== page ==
Sewage is generally classified into two categories. The first category is storm sewage, sometimes called stormwater sewage. This is sewage that results from naturally occurring rainfall. The catch basins seen in the countryside and the culverts seen in many cities and villages are designed to collect generally clean rainwater and permanently deposit that water into a nearby body of water or waterway, like a river or lake. There is generally no treatment of stormwater sewage before it is deposited into the environment.
In contrast, sanitary sewage is sewage from household and business processes that needs to be cleaned before being released into a local waterway or body of water. This includes the water that drains from our kitchen sinks, bathrooms and clothes washers. This also includes the discharge from our toilets and the liquids resulting after various manufacturing processes.
Traditionally, many municipalities did not separate storm sewage from sanitary sewage. Those communities typically cleaned all sewage before permanently discharging it into the environment. Obviously, as communities got more populous and rainfall became less frequent but heavier (i.e. goose-drowners), municipal sewage cleaning systems could not “keep up,” resulting in occasions of sanitary sewage mixed with storm sewage being discharged into the environment without treatment.
This concern led many communities over the last few decades to engage in “sewer separation,” which allowed the local sewage treatment plant to only treat sanitary sewage allowing the storm sewage to be immediately directed to a proper place (off roadways and away from homes, for example) without treatment.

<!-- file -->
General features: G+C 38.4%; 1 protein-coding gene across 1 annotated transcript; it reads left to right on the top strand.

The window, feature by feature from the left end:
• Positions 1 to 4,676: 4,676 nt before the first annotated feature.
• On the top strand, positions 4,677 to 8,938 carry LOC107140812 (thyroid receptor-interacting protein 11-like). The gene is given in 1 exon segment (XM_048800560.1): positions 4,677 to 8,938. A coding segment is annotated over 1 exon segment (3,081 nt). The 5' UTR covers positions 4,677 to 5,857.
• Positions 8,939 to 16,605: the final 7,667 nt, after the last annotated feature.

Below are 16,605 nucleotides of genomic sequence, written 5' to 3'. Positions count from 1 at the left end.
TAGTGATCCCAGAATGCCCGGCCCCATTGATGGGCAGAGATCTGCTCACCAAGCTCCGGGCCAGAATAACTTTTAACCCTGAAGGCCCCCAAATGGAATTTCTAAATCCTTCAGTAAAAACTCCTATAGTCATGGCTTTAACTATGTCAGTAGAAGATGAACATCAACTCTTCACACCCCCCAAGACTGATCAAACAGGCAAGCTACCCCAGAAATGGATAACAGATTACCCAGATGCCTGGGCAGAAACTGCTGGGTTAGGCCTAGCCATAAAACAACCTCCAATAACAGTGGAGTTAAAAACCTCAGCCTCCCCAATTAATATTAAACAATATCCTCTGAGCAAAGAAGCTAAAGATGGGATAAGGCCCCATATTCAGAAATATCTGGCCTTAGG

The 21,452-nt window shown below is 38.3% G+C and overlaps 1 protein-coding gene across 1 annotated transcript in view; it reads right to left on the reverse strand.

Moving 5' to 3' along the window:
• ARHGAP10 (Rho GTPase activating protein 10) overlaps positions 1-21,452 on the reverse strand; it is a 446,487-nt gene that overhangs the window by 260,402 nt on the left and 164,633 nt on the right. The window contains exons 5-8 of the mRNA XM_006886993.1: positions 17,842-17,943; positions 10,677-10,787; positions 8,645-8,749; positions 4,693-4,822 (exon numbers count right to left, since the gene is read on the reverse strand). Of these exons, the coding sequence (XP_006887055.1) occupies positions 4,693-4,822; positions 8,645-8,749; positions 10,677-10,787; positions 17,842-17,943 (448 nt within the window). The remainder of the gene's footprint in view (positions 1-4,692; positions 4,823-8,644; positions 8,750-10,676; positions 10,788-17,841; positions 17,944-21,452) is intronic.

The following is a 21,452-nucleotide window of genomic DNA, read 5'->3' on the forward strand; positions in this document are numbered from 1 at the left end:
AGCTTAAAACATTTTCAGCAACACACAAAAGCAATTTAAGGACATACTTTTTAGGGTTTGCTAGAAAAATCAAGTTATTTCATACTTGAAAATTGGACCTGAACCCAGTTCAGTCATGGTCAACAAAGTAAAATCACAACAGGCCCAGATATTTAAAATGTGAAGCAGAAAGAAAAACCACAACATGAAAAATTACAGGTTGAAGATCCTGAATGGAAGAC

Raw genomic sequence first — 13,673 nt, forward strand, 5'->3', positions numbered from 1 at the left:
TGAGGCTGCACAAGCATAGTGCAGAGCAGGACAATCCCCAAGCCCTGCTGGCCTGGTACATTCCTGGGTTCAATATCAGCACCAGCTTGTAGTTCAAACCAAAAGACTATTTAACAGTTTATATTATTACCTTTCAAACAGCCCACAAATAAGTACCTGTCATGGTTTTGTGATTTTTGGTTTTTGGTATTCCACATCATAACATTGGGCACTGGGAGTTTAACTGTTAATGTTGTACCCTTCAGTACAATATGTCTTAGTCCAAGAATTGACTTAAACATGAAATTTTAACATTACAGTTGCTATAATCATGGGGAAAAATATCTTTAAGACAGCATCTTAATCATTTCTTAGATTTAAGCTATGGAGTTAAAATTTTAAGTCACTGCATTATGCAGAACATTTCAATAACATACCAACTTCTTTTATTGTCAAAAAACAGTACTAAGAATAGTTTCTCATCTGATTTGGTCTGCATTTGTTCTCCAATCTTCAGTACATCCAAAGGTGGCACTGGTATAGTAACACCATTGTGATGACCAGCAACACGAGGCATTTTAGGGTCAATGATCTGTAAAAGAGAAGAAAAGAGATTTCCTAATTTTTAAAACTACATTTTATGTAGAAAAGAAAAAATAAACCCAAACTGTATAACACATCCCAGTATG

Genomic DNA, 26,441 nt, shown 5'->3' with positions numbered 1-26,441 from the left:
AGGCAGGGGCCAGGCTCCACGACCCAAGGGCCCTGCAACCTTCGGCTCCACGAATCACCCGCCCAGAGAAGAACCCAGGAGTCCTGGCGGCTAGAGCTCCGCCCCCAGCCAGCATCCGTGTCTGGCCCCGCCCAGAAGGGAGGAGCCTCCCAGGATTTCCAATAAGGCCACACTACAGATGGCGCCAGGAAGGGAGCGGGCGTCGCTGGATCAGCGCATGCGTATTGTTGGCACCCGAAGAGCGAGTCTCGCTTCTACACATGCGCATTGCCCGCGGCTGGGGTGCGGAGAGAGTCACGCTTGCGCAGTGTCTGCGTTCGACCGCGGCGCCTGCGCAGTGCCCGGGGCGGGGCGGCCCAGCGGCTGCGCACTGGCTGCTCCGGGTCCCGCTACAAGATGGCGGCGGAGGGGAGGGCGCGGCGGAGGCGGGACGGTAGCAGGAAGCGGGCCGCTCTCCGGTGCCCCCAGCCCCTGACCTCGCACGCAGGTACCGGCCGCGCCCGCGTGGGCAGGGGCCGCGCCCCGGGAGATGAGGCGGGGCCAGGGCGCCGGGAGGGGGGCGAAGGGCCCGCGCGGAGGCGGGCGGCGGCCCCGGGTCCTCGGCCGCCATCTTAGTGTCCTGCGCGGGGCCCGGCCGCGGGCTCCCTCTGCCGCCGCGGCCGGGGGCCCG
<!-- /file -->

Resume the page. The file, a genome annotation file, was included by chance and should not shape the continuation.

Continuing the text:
As village and city sewer separation projects were completed, attention was directed to minimizing sanitary sewage discharge from existing, rural residences. These older systems often consist of a septic tank that the sanitary sewage would enter, allowing solids to fall to the bottom of the tank and allowing clean/cleaner liquid to “drain off” the top of the septic tank into local waterways. Obviously, this is not the most effective way to protect the environment from sanitary sewage.
However, until about a decade ago, when it came to rural septic systems, the practice was to let sleeping dogs lie. If sanitary sewage was found in a waterway, local government officials would track back to the source of the contamination and order improvements to the offending septic system.
By 2015, the Ohio Department of Health had issued a set of regulations that allowed local health departments to create a process of checking every rural septic system every several years. Although local health departments cannot just show up to inspect a system, local health departments are empowered to require every homeowner to make application (invite) the health department to either inspect or allow another qualified person inspect the system.
In our region, health departments have rolled out the application/invitation requirements in a measured manner over several years. Upon application, a private homeowner not on a public sanitary septic system must have the homeowner’s system checked by the health department or a private person on the health department’s approved list. If the system is effective, a permit is issued by the health department, which permit avoids a new inspection (unless a complaint of sanitary sewage from that system is received) for five years. Obviously, there are fees for private inspections and the permit.
Lee R. Schroeder is an Ohio licensed attorney at Schroeder Law LLC in Putnam County. He limits his practice to business, real estate, estate planning and agriculture issues in northwest Ohio. He can be reached at Lee@LeeSchroeder.com or at 419-659-2058. This article is not intended to serve as legal advice, and specific advice should be sought from the licensed attorney of your choice based upon the specific facts and circumstances that you face.